Justice League Dark #22: Magic Mights
The plot thickens.
In the third installment of "The Trinity War," Jeff Lemire crashes down the walls and opens up the entire playing field. It’s still unclear who the mastermind behind this insidious plot is, but he seems very confident that he’ll succeed in bring down the entire Justice League, Justice League of America and Justice League Dark. Granted, we all know he won’t, but it’s fun to pretend he just might.
Taking down three major superhero leagues is never easy. It takes commitment, pride in your work, and a plan to divide and conquer. In the second part of "Trinity War," the players inched into their roles. Now, in Justice League Dark #22, the entire JL, JLA, and JLD house of cards is coming crashing down.
First, the divide. Superman is sick, and he’s also out of control. Wonder Woman believes its Pandora’s Box, so she races to find Justice League Dark, the hero group specializing in magic. WW needs to find Pandora’s Box, she’s convinced it has possessed Superman. Cue the Phantom Stranger, who convinces Batman that Wonder Woman is about to unwittingly unleash an apocalypse.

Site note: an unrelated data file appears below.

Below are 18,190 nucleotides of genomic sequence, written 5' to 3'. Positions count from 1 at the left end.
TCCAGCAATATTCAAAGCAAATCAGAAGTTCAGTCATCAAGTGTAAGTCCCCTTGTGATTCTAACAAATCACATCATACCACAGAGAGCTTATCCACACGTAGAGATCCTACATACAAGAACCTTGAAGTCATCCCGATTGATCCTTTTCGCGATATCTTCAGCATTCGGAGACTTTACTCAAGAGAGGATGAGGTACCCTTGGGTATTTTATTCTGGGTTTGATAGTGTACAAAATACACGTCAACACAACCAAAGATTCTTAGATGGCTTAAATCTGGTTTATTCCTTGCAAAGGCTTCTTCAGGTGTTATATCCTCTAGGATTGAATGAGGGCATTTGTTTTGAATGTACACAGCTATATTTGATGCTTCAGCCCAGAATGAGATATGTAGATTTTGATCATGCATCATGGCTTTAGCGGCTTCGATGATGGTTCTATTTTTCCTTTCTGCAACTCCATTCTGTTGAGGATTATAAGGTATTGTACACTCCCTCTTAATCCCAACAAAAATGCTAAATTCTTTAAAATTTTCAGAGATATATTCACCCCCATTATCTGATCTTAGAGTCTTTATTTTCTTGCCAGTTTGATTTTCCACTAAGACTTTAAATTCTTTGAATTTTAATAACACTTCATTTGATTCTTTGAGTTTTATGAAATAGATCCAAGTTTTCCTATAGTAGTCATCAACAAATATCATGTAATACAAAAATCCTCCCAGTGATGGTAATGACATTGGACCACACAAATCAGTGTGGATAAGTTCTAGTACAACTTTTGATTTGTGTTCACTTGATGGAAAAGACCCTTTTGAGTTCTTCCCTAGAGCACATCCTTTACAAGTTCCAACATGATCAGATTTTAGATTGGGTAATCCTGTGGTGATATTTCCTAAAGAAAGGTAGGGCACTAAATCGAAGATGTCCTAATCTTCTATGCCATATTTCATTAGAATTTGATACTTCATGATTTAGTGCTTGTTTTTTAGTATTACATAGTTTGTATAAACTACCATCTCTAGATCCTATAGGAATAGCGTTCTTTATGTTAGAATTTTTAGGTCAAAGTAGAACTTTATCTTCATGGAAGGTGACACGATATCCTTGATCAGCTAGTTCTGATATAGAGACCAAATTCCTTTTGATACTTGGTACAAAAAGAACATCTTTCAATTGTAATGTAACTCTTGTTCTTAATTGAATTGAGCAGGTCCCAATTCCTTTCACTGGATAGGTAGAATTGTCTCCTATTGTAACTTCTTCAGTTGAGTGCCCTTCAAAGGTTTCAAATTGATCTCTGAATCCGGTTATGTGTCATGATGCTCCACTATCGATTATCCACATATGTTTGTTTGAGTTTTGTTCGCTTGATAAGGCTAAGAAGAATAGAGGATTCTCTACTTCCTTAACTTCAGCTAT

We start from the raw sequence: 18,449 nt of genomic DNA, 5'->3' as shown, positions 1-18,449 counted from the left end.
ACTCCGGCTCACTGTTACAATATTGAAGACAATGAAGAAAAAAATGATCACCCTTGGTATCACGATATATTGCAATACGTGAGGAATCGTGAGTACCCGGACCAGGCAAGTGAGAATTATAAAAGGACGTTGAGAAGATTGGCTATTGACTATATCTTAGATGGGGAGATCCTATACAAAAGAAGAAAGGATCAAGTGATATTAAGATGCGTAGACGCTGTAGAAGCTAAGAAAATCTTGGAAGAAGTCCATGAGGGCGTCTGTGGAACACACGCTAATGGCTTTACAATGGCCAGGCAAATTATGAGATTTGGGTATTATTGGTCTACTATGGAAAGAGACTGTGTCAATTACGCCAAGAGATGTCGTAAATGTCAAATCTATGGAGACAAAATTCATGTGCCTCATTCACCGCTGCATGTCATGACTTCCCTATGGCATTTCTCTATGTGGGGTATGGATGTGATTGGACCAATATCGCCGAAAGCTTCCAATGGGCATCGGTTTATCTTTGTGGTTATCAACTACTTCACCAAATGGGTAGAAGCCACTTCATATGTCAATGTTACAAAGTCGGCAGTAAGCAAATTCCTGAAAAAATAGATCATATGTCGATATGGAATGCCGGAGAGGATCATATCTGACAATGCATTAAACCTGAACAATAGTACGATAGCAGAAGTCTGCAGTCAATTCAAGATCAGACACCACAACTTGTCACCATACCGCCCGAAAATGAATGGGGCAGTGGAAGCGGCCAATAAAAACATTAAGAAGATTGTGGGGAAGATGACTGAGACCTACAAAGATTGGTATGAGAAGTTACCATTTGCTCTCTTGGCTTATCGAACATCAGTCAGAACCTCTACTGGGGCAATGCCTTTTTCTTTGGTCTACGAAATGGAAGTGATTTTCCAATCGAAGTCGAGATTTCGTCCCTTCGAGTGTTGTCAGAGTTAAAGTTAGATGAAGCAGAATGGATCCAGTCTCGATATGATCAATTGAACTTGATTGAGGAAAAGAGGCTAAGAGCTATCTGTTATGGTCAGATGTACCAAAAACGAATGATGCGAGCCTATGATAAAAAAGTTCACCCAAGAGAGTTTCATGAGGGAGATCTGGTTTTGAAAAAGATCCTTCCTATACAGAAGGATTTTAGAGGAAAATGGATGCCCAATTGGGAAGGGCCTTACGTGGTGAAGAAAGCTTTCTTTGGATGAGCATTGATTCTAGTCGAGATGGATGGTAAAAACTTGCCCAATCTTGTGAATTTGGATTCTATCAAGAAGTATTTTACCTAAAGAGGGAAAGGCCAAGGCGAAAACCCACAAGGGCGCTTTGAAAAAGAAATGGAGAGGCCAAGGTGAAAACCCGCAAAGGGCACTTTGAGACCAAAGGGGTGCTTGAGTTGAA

Meanwhile, Superman has escaped with The Question, and a few other leaguers, in an attempt to find the soul of Doctor Light, the hero Superman is accused of killing. Loyalties tested, friendships betrayed, government programs rendered useless, Jeff Lemire has a lot going on in "Trinity War Part 2."
What works in JLD #22 is Lemire’s penchant for smooth storytelling involving multiple angles. Each hero acts in a way that’s based on their belief of what’s right as opposed to following orders. Lemire defines each of those motivations so when the act comes, it feels natural. Lemire is also unraveling the control the Government thought they had over these heroes. It will be interesting to see if the lack of Government control will be fallout from "Trinity War," and how that tension works its way through the New 52.
Mikel Janin’s art is nicely done, even if it is a little too close to Frank Quitely for comfort. They both have a soft light way of drawing characters. There’s a stiffness to Superman, a rugged reality to Batman, a supermodel vibe to Wonder Woman, all penciled with something that crosses between cartoon and comic book art. With styles so similar, Janin needs to find something that takes his in another direction from Quitely, outside of the fact that he’s not quite as good.
(4 Story, 3 Art)